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23 February 2009 CTE-matched microchannel coolers
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Microchannel coolers (MCC's) for laser diodes are most commonly constructed of copper or copper alloy. A disadvantage of the use of these metals is their much higher coefficient of thermal expansion (CTE) compared to GaAs. This mismatch can result in stress on the devices during soldering or operation. It can also stress the solder joint, encouraging voiding. One solution is to attach the laser to an MCC made from low CTE material. Suitable examples are tungsten-copper and molybdenum-copper. We have fabricated MCC's from these materials and have performed CFD modeling followed by flow, thermal resistance, and accelerated life tests on the parts. We show that the thermal results can be achieved that compare to copper MCC's. The erosion resistance of the materials is demonstrated to be higher than copper. Life tests using DI water flow indicates that superior life can be expected from these MCC's, especially at higher flow rates of 0.5 lpm/0.13 gpm and with lower water quality and elevated temperature. Finally, we show that the dimensional tolerances required can be obtained with these material combinations.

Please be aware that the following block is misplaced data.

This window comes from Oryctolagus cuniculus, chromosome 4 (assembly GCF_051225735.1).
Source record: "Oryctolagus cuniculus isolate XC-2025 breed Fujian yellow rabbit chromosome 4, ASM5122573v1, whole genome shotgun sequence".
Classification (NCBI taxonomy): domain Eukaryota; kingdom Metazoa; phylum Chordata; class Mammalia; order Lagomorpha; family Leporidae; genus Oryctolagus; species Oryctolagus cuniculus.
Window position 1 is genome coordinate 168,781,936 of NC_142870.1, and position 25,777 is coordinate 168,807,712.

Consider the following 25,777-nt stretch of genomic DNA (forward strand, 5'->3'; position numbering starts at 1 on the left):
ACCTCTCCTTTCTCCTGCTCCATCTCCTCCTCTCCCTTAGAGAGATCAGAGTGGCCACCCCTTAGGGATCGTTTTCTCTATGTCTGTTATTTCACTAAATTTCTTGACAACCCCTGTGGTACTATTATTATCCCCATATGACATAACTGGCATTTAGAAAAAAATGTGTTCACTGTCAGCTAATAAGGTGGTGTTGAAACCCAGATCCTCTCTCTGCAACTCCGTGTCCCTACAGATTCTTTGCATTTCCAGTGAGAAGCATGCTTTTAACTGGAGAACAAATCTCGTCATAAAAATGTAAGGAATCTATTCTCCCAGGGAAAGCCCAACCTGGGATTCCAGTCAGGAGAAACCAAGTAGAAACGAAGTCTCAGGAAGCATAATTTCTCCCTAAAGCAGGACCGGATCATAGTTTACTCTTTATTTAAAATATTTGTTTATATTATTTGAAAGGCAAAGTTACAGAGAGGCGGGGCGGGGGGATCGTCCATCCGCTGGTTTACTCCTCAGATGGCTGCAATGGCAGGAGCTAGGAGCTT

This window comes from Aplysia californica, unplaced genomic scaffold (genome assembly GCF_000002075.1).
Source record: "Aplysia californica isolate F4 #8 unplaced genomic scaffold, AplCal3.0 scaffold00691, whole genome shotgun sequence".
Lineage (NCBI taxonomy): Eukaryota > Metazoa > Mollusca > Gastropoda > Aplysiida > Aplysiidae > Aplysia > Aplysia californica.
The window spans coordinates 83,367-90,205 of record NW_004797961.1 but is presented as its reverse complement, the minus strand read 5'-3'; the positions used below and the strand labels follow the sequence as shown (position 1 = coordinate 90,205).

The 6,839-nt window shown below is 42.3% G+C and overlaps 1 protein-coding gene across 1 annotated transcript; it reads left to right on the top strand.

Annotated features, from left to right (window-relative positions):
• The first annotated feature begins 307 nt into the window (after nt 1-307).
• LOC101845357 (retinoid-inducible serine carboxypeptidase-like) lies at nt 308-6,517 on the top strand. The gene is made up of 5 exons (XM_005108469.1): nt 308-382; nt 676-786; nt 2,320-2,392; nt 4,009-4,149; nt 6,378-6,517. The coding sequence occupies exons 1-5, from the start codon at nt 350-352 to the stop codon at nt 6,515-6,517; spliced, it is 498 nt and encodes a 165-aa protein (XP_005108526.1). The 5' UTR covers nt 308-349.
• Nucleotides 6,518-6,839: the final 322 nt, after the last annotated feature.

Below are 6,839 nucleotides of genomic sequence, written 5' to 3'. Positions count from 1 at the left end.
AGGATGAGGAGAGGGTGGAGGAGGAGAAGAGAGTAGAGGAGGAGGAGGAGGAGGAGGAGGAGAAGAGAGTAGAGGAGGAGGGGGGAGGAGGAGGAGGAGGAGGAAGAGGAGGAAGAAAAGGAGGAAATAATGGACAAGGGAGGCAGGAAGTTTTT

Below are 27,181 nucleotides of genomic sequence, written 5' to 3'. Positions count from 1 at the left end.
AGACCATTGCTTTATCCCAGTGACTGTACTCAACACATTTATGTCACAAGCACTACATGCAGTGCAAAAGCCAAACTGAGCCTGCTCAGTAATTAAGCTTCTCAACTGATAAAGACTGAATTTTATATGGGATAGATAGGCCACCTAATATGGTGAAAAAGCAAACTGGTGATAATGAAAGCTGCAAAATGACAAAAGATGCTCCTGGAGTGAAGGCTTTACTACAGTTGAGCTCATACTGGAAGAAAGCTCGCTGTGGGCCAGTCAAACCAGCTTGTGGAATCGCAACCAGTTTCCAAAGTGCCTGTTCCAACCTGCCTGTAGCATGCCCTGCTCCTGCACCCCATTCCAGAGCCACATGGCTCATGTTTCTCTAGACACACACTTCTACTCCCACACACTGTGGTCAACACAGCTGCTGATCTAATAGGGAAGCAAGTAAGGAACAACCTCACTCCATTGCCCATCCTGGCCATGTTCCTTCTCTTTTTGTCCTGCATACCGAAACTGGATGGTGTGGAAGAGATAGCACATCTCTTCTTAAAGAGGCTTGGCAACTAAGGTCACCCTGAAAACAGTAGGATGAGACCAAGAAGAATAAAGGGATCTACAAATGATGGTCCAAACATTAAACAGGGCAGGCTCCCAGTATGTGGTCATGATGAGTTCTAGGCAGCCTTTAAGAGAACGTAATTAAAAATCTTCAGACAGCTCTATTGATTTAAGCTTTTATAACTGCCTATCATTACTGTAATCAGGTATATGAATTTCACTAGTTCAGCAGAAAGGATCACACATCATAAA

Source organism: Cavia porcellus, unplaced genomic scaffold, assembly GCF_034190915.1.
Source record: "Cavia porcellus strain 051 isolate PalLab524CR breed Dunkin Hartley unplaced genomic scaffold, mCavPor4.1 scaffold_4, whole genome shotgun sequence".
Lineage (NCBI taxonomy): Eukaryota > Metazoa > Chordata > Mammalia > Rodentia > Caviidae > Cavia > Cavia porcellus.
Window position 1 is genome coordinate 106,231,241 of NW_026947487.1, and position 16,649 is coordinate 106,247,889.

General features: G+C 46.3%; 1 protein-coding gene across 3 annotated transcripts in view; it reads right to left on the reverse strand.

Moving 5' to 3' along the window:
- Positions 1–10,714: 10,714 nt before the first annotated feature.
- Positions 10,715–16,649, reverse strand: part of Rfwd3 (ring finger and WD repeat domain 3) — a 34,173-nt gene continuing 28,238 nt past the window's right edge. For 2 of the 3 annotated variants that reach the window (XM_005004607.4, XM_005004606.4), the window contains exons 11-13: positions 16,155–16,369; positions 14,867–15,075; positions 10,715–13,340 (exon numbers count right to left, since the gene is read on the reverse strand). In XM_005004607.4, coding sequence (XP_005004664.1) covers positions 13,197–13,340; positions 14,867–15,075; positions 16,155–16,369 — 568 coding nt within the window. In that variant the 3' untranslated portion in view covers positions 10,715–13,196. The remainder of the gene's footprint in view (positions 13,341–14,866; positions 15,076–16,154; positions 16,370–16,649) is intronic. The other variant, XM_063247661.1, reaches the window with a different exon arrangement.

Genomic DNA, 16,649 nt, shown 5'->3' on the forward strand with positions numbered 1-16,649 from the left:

© (2009) COPYRIGHT Society of Photo-Optical Instrumentation Engineers (SPIE). Downloading of the abstract is permitted for personal use only.
Greg Rudd, Kalista Kusnadi, Rob Brox, and Alan Grantz "CTE-matched microchannel coolers", Proc. SPIE 7198, High-Power Diode Laser Technology and Applications VII, 71980I (23 February 2009);

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